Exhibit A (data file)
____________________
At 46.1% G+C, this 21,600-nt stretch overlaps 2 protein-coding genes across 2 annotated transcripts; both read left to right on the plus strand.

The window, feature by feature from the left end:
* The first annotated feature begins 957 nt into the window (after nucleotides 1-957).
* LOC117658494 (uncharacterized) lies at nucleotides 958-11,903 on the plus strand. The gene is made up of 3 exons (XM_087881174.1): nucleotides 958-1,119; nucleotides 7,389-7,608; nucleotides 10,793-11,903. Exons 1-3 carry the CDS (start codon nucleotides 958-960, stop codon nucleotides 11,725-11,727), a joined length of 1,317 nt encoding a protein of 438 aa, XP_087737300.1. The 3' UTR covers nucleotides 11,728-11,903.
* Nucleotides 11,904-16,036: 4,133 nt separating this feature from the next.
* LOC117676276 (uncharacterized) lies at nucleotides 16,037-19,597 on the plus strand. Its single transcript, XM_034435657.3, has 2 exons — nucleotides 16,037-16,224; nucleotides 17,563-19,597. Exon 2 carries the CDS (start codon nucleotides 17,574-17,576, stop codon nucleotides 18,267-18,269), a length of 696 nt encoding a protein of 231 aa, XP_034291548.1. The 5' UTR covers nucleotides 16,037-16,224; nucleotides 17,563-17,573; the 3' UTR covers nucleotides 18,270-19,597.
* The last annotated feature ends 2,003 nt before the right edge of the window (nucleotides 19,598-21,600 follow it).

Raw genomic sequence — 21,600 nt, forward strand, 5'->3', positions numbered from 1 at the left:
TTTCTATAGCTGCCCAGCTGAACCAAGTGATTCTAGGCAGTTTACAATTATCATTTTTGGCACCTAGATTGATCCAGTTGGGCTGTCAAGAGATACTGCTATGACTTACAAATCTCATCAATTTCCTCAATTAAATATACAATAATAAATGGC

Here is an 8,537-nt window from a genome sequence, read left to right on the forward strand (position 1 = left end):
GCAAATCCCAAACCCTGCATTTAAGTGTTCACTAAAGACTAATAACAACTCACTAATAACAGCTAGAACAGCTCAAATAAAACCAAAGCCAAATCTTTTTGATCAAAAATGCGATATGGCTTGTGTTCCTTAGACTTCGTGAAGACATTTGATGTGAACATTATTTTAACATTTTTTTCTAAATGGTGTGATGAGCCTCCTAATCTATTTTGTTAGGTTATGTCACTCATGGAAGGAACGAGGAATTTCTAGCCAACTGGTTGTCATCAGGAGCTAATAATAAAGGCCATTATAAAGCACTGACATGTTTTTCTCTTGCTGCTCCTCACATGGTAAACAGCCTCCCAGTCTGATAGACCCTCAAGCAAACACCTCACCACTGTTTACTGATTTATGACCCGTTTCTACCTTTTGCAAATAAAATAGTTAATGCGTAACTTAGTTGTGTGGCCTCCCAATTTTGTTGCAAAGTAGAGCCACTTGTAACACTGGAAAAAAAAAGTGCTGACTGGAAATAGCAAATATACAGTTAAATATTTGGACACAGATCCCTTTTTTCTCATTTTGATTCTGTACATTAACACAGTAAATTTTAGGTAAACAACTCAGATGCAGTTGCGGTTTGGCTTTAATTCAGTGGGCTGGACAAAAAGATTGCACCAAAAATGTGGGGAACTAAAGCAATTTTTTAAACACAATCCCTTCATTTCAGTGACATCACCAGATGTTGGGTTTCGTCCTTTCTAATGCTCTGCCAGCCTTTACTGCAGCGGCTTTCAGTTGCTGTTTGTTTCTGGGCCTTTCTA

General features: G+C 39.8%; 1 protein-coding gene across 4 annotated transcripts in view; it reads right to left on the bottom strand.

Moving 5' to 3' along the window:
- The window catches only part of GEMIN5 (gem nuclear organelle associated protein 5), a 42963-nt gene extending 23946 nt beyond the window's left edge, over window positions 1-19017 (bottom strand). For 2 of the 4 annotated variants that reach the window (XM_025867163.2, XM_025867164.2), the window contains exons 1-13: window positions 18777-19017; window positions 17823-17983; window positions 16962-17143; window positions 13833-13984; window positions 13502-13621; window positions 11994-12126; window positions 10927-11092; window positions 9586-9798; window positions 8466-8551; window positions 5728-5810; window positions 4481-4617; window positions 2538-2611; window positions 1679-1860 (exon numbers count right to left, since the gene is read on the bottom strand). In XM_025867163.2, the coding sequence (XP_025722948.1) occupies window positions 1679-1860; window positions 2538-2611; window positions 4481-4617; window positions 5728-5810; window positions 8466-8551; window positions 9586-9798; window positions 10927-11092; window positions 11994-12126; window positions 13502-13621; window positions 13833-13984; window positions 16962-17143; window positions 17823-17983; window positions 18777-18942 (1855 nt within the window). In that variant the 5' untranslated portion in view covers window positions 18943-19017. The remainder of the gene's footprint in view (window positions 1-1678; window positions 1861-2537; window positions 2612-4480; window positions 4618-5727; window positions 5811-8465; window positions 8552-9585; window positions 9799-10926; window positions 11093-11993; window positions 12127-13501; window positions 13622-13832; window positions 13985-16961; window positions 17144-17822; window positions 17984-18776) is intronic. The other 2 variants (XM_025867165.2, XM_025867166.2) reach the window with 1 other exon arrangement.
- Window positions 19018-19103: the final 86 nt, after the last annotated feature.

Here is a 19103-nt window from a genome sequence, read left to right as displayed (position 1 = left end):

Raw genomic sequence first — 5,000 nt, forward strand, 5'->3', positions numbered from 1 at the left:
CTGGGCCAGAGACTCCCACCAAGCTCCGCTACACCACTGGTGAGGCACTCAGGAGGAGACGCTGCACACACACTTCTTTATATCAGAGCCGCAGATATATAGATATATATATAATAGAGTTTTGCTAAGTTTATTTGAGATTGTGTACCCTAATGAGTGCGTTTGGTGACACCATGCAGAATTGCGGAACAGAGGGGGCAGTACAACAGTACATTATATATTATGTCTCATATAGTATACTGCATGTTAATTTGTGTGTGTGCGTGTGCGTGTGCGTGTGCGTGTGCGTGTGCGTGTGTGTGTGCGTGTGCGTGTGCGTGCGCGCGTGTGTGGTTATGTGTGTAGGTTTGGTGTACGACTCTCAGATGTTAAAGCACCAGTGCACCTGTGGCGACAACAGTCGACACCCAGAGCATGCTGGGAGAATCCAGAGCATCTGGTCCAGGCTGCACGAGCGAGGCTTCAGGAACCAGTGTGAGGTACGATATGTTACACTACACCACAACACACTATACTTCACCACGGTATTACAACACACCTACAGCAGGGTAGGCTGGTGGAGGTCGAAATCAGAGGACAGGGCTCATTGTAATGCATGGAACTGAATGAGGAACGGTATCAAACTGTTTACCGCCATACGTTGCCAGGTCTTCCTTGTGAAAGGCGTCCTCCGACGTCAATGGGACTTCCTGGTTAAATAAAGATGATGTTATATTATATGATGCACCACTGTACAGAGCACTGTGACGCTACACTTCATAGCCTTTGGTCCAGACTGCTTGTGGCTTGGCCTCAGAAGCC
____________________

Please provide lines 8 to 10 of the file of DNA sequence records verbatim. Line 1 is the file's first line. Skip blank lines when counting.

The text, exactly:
Raw genomic sequence — 21,600 nt, forward strand, 5'->3', positions numbered from 1 at the left:
TTTCTATAGCTGCCCAGCTGAACCAAGTGATTCTAGGCAGTTTACAATTATCATTTTTGGCACCTAGATTGATCCAGTTGGGCTGTCAAGAGATACTGCTATGACTTACAAATCTCATCAATTTCCTCAATTAAATATACAATAATAAATGGC

Here is an 8,537-nt window from a genome sequence, read left to right on the forward strand (position 1 = left end):